• Consequently, de-funding Planned Parenthood would put into jeopardy its ability to save lives and, germane to this issue, prevent abortions. The Washington Post editorial board concluded:

"No federal money is used by Planned Parenthood to provide abortions except in some rare exceptions. So cutting off government funds, mostly through Medicaid and grants, would only hurt the thousands of people, most of them low-income women, who each day depend upon Planned Parenthood for birth control, cancer screenings, testing and treatment for sexually transmitted infections and other health services. Given that many of the clinics are in medically underserved areas, it’s a myth, as Republicans claim, that other providers can fill the gap. Shutting down clinics would make it harder for many women to obtain birth control — and the last thing either side of the abortion debate should want is an increase in unwanted pregnancies that result in more abortions."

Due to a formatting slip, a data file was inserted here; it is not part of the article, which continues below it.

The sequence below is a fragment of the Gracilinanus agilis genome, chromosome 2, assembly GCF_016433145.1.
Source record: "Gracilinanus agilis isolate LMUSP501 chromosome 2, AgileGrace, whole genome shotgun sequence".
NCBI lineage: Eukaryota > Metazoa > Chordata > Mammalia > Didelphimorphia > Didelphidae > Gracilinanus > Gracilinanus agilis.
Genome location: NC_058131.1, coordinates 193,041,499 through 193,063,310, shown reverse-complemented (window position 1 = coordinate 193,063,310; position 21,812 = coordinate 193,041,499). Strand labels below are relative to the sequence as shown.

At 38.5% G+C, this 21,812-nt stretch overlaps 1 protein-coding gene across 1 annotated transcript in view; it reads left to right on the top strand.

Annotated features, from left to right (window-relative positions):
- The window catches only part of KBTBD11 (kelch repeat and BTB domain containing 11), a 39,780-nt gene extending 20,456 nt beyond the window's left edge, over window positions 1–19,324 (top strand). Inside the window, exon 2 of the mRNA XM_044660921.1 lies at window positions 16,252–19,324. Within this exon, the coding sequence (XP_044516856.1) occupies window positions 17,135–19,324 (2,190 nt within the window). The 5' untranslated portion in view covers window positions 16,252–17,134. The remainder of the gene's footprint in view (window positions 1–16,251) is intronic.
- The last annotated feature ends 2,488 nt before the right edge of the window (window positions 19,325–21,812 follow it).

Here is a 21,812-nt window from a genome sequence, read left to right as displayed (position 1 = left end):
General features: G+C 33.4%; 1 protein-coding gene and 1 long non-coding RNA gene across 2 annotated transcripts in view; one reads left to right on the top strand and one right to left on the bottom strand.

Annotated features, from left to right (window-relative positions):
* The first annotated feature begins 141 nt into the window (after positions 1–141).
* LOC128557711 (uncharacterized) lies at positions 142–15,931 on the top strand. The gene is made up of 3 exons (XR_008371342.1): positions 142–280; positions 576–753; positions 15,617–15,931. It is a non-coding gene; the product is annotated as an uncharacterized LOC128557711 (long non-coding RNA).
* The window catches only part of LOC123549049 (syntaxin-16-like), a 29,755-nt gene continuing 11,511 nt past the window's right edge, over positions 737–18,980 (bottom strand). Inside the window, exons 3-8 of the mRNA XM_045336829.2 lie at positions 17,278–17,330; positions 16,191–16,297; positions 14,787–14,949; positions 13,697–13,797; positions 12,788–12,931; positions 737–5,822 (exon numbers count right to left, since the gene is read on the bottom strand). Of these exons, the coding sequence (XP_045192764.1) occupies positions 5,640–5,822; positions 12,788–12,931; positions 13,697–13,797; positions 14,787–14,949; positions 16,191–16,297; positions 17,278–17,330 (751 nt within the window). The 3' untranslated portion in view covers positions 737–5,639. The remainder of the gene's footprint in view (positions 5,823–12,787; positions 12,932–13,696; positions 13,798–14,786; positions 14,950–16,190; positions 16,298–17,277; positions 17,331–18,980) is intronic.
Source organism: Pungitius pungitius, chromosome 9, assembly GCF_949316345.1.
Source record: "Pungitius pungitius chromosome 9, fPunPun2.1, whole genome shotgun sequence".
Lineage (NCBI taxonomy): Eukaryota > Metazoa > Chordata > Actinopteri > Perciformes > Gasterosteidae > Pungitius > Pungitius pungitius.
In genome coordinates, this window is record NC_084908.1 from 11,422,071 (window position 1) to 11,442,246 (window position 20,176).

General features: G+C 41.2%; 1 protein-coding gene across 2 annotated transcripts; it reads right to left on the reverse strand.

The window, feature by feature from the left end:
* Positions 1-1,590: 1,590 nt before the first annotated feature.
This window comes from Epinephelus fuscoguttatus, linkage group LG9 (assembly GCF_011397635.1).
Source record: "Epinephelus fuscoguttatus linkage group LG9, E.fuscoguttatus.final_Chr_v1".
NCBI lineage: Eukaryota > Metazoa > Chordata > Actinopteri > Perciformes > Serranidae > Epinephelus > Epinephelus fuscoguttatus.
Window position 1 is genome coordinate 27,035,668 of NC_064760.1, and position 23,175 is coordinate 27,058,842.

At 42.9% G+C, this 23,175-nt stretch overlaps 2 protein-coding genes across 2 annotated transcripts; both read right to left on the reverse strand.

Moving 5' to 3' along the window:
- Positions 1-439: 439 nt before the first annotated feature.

• Along those lines, in 2013 and 2014, 3,577,348 patients were provided with birth control services by Planned Parenthood. That’s upwards of 3.5 million potential abortions prevented. What happens when these services disappear? Maybe the press should quiz anti-choice Republicans about this one.

• Additionally, Planned Parenthood would lose the ability to conduct breast, cervical and colorectal cancer screenings -- hundreds of thousands per year. It'd also lose the ability to perform thousands of vasectomies every year. How many unwanted pregnancies will result from the loss of this particular option?

• Journalist Nicholas Kristof reported that Planned Parenthood and other family planning facilities "prevent about one million unintended pregnancies a year, of which 345,000 would have ended in abortion." This according to the nonpartisan Guttmacher Institute. Again, why do Republicans want to create circumstances that'd produce an additional million unintended pregnancies and a third-of-a-million abortions every year?